Paris Hilton's Nazi (1 Viewer)


Paris Hilton's Nazi

The lesson of Paris Hilton's Nazi photo flap
The socialite is accused of doing a Hitler pose on a yacht. Are we becoming too quick to pull out the Nazi smear?
By Mary Elizabeth Williams


The lesson of Paris Hilton's Nazi photo flap

It's been a great week for Nazi references. First, while partying in St. Tropez, Paris Hilton briefly reminded the world she still exists by donning a military style hat, sticking her forefinger underneath her nose, and raising her right hand stiffly into the air. To make matters more absurd, her publicist promptly insisted she was merely dancing and scratching her face, explaining the impossibility of her doing a Nazi salute because, "Half of her family is Jewish and many of her friends are as well."

Oliver Stone, meanwhile, generously giving Mel Gibson a day off from being the biggest douche in Hollywood, gave a scathing interview for the Sunday Times of London that touched upon "the Jewish domination of the media" and the fact that "Hitler was a Frankenstein, but there was also a Dr. Frankenstein. German industrialists, the Americans and the British." Though he issued an apology Monday, saying, "I made a clumsy association about the Holocaust, for which I am sorry and I regret," the remarks, coming as they did from a guy who in January declared "Hitler is an easy scapegoat," were not universally absolved. Fox News, Stone's spiritual twin in restraint and good taste, still declared him guilty Tuesday of "empowering evil."

Nazism, like other heavily loaded, deeply painful subjects, isn't exactly the sort of thing one jokes easily about. And the difference between a celebutard possibly goofily goose stepping on a yacht and an Oscar-winning director not wishing to scapegoat Hitler is clear. But after a Facebook page for an "Auschwitz Spa" with gas saunas and a "very slimming" diet was condemned this week by the Simon Wiesenthal Center as the "latest trivialization of the Holocaust" (and subsequently removed) we have to wonder -- what do we talk about when we talk about Nazis?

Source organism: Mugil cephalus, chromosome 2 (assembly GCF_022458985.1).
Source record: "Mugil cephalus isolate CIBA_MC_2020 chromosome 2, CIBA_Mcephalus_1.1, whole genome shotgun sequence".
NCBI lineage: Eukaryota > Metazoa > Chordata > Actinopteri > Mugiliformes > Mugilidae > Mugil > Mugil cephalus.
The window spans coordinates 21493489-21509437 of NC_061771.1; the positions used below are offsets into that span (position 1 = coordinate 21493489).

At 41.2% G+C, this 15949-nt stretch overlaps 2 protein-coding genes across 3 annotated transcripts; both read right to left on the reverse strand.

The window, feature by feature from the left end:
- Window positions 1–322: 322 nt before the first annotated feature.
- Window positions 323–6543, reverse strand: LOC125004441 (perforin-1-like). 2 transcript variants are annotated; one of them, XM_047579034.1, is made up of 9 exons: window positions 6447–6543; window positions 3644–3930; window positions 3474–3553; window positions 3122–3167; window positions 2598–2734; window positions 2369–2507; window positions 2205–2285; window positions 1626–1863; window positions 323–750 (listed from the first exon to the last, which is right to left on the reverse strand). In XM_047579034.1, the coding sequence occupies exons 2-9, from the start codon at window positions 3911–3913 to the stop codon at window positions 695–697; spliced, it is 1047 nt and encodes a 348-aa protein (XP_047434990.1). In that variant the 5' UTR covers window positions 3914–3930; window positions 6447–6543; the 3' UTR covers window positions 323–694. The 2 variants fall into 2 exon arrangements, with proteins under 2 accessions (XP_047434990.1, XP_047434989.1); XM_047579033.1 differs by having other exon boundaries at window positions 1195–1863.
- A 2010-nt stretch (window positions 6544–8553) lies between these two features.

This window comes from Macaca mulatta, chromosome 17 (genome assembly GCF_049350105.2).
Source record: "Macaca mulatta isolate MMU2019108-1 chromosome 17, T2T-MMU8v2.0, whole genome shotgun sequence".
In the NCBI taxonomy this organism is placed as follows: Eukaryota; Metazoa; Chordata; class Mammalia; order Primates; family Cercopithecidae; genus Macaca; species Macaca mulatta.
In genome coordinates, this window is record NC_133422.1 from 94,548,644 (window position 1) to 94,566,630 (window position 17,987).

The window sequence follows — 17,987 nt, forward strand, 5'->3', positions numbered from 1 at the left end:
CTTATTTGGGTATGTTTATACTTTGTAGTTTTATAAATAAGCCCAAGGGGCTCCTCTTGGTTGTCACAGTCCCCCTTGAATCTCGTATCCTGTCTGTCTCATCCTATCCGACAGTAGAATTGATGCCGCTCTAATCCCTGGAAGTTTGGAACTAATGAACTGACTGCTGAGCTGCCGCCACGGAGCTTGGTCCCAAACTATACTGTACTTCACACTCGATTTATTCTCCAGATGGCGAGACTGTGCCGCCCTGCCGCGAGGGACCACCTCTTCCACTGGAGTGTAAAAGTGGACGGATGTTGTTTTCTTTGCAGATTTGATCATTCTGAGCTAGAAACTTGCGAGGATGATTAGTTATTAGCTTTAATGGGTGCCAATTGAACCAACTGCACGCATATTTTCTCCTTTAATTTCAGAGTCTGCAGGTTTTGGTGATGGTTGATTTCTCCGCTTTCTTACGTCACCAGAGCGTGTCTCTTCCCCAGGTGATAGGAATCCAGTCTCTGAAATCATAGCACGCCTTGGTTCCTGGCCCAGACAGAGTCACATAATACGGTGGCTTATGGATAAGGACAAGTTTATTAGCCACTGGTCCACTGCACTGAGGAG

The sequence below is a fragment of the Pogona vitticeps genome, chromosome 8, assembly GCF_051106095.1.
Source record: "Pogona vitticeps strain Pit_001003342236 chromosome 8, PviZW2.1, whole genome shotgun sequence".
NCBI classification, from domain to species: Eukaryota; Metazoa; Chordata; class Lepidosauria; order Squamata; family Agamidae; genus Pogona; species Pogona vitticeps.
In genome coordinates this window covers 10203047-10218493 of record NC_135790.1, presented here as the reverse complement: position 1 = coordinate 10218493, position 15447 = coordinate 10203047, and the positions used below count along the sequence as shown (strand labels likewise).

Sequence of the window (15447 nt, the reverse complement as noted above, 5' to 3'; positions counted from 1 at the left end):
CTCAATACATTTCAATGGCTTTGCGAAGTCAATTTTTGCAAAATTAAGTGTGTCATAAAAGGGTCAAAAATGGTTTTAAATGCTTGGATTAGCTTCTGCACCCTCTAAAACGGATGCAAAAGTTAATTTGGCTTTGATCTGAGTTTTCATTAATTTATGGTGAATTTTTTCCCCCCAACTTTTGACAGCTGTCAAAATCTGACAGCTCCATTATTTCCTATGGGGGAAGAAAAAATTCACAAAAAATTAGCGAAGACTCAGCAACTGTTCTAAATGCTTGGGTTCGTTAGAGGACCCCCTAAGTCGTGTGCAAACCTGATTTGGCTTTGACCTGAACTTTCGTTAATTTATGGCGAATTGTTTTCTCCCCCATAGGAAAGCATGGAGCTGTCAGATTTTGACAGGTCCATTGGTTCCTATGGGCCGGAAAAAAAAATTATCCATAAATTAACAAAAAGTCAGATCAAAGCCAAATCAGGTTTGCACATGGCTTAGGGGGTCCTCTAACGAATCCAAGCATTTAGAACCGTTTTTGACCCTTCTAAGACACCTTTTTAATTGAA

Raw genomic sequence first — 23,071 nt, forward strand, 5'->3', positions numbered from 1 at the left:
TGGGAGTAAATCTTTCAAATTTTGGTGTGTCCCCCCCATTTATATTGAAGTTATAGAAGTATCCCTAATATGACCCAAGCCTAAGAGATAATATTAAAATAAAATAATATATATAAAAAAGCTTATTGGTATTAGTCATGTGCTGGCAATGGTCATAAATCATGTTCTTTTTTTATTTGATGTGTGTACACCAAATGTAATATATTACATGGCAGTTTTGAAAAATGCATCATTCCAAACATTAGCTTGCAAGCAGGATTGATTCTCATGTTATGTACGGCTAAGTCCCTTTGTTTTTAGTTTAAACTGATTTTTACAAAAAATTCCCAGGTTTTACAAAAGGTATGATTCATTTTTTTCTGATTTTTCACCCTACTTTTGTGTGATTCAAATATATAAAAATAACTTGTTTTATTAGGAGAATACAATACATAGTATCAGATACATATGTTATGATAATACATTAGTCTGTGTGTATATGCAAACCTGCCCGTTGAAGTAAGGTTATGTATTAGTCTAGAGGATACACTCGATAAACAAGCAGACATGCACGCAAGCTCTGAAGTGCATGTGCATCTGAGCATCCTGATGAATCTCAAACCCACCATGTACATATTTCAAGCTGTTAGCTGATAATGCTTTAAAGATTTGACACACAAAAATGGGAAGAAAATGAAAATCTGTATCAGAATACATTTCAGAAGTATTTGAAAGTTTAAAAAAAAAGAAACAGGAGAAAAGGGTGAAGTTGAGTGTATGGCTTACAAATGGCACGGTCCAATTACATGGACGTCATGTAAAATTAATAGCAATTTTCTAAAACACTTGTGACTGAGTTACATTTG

An "Auschwitz Spa" is obviously offensive. But is trivialization always a bad thing? We might shudder when Paris Hilton dons a finger mustache, but when John Cleese does it, it's bloody brilliant. Is it possible that we can understand that the Holocaust is a blight in human history and an ongoing pain, that anti-Semitism is a thriving affliction in too many parts of the world today, and still celebrate the "Soup Nazi" reopening for business? Can our minds reel at the news that just Wednesday, 90-year-old former Belzec camp guard Samuel Kunz was charged with participating in the murder of 430,000 Jews during the Holocaust -- and still enjoy, nay, be entertained by the kicking of Nazi ass in "Inglourious Basterds" or "Dead Snow"? Anyone who's spent any time online knows the persistence of the meme, the rapidity with which discussions turn into Holocaust analogies and the ease with which any news story can be an excuse for Hitler to blow his top. Because being open about malevolence isn't necessarily an endorsement of it -- far from it. Sometimes it's just that the only way to look at unfathomable horror is sideways.

While Paris Hilton and Oliver Stone clearly need considerably more sensitivity training, the N-word isn't always verboten. Surely the power of the word and its imagery can be applied with a degree of precision and even, occasionally, humor. Sometimes used hyperbolically, sometimes with dead seriousness, Nazism is the mot juste for what it made itself -- unambiguously synonymous with pure evil.


AJCongress Suspends Activities.

The American Jewish Congress has suspended its activities after running out of funds.

The suspension of the venerable Jewish-American advocacy organization’s activities, confirmed to JTA on Sunday by acting co-executive director Marc Stern, comes after months of rumors that the organization was on the verge of collapse after losing most of its endowment in the Bernard Madoff Ponzi scheme.

As of Sunday afternoon there was no mention of the suspension on the AJCongress website.

The Jerusalem Post had reported in April that the AJCongress lost as much as 90 percent of its approximately $24 million endowment in the Madoff scam.

Richard Gordon, the AJCongress president, told the Post that the group has money in the bank but cannot access it now due to the constraints of its constitution.

The 92-year-old organization is rumored to be in merger talks with the American Jewish Committee.

:lol::lol::lol:......the irony.

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